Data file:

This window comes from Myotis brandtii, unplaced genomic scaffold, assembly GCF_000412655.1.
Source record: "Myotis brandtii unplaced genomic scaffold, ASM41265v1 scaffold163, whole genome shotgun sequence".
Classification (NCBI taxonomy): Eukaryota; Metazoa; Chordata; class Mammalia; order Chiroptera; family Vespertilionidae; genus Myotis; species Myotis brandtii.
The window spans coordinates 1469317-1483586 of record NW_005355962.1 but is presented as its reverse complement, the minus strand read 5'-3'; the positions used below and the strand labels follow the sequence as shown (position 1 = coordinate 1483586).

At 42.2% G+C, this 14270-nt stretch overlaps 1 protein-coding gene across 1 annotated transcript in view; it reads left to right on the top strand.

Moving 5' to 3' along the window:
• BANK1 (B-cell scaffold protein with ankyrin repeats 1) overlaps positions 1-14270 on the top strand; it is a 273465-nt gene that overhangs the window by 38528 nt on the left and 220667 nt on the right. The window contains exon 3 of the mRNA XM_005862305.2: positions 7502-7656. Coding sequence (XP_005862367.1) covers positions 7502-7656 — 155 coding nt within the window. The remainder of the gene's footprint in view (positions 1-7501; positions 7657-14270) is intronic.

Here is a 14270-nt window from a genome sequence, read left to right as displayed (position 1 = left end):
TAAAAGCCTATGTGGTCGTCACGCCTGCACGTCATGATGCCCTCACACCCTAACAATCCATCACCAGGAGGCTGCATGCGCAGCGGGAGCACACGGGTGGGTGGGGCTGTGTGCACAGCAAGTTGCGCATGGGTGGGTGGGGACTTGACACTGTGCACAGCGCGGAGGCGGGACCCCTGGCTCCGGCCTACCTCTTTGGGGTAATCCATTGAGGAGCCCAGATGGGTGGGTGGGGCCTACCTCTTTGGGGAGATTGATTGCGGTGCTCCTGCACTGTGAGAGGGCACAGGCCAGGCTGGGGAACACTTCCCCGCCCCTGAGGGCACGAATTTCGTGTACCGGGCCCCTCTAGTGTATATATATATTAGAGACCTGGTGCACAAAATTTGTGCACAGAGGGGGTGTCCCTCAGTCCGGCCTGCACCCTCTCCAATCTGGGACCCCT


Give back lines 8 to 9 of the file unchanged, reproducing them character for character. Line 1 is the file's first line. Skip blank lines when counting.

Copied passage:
Here is a 14270-nt window from a genome sequence, read left to right as displayed (position 1 = left end):
TAAAAGCCTATGTGGTCGTCACGCCTGCACGTCATGATGCCCTCACACCCTAACAATCCATCACCAGGAGGCTGCATGCGCAGCGGGAGCACACGGGTGGGTGGGGCTGTGTGCACAGCAAGTTGCGCATGGGTGGGTGGGGACTTGACACTGTGCACAGCGCGGAGGCGGGACCCCTGGCTCCGGCCTACCTCTTTGGGGTAATCCATTGAGGAGCCCAGATGGGTGGGTGGGGCCTACCTCTTTGGGGAGATTGATTGCGGTGCTCCTGCACTGTGAGAGGGCACAGGCCAGGCTGGGGAACACTTCCCCGCCCCTGAGGGCACGAATTTCGTGTACCGGGCCCCTCTAGTGTATATATATATTAGAGACCTGGTGCACAAAATTTGTGCACAGAGGGGGTGTCCCTCAGTCCGGCCTGCACCCTCTCCAATCTGGGACCCCT